SPring-8 is a large synchrotron radiation facility which delivers the most powerful synchrotron radiation currently available. Consisting of narrow, powerful beams of electromagnetic radiation, synchrotron radiation is produced when electron beams, accelerated to nearly the speed of light, are forced to travel in a curved path by a magnetic field. The research conducted at SPring-8, located in Harima Science Park City, Hyogo Prefecture, Japan, includes nanotechnology, biotechnology and industrial applications. The name "SPring-8" is derived from "Super Photon ring-8 GeV" (8 GeV, or 8 giga electron volts, being the energy of electron beam circulating in the storage ring).SPring-8 was opened in 1997 to users from academia, research institutes, governmental agencies and industry, domestic and international. Any user whose application is accepted may use the facility.SPring-8 is managed by RIKEN, with the Japan Synchrotron Radiation Research Institute (JASRI) in charge of operation, maintenance and promotion of use.
SACLA was the first XFEL in Japan, based on a bringing together of various technologies developed in Japan. SACLA's novel light will lead us to resolve many unknown issues in areas such as science, technology, and industry, by helping us to understand the structure and function at the atomic level. In building SACLA, a vast number of technologies and materials were used whose value has not previously been widely appreciated, and this gave them new meaning. At the same time, by gaining further understanding of atomic-level structures and functions, SACLA will enable us to shine light on phenomena that previously we only partially understood, thus giving rise to new science and technology. With SACLA, we have a new technological infrastructure allowing greater value to be created from minimal inputs of resources and energy. These new technologies will also allow SACLA to develop further, leading to the creation of new technology.
Extensive Scientific programs covering condensed-matter physics, materials sciences, industrial applications, structural biology and nuclear/ particle physics, will be carried out at MLF. The proton beam cascades the graphite target of muons and reaches to the target for neutrons. 23 neutron beam lines. Synergic use of neutrons and muons at the world's highest flux will be enabled at MLF.Since the neutron has a mass that is similar to that of the hydrogen atom, a magnetic moment but no electric charge, and a high penetrating power, the neutron can sensitively probe spin correlations, and the location and motions of atoms, especially hydrogen atoms, in materials and in biological cells. The positive muon(μ＋）behaves as a light radioisotope of the proton in matter. Because its large magnetic moment, implanted positive muons have a wide variety of applications to materials science and biology in a fashion similar to nuclear magnetic resonance(μSR).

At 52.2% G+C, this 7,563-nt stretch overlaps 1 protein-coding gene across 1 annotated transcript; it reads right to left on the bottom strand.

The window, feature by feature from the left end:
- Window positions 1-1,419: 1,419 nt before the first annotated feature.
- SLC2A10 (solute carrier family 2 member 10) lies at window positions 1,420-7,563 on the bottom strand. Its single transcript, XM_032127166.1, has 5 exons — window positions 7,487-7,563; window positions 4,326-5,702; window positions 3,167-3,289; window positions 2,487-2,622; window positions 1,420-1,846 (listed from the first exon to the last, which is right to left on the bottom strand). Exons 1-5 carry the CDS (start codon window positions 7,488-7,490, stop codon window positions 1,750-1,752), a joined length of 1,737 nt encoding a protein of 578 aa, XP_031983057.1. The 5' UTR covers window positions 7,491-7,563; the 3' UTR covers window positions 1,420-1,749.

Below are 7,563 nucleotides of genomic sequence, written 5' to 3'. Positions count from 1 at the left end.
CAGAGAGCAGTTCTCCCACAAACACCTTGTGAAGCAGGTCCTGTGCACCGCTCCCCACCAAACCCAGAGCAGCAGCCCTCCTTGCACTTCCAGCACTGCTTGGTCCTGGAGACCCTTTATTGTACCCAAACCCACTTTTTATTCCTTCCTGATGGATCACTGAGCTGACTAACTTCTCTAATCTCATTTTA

In 1990, the JRR-3 was modified for upgrade and resumed its operation as a high performance and multipurpose research reactor with thermal power of 20 MW.
The JRR-3 has been utilized as a top-level high performance research reactor in the world for beam experiments and neutron irradiations. There are 9 irradiation facilities for irradiation tests on nuclear fuel and material, production of RI and silicon semiconductor and neutron activation analysis. Furthermore, there are total 31 instruments for neutron beam experiments including 13 and 16 instruments belonging to universities and the JAEA, respectively.
For information of spectrometers, please visits following.
Neutron Science Laboratory, ISSP, University of Tokyo, https://sites.google.com/view/issp-nsl/
1. Center of Neutron Science for Advanced Materials, IMR Tohoku Univ.http://nc-imr.imr.tohoku.ac.jp/index-e.html
The High Magnetic Field Collaboratory is the all Japan high magnetic field research facility based on the network of three large strong magnetic field facilities in Japan. It provides one-stop service and open access for users and researchers. The combination of three unique facilities brings the world leading researches in condensed matter physics. It consists of three facilities as follows.
The GIMRT is the one of the 6 international joint use/joint research center and is dedicated for the materials science and condensed matter physics certified by the Goverment. As one of the world's leading institutes for materials science, IMR opens its advanced facilities, instruments, knowledge base, and technologies to the world wide materials science community. About 600 proposals per year including 25 % from overseas researchers are conducted in the strong collaboration among 5 research centers and the research division of IMR.
Pohang Light Source (PLS) is the nation’s one and only synchrotron light source and functions as a major pathway for Korea’s revolutionized future science. As a national user facility, the PLS is owned and operated by the Pohang Accelerator Laboratory (PAL) and POSTECH on behalf of the Korean Government. The PLS has begun initial service with two beamlines in 1995 and has been attracting thousands of users from home and abroad since then.
PLS was upgraded as the PLS-II in three years, 2009–2011 and provides the electron beam with 3 GeV energy and 400 mA beam current. In addition, PAL has the 4th generation accelerator, X-ray Free Electron Laser (XFEL). PAL-XFEL is the world’s third XFEL, following the Linac Coherent Light Source (LCLS) in U.S.A. and SPring-8 Angstrom Compact Free Electron Laser (SACLA) in Japan.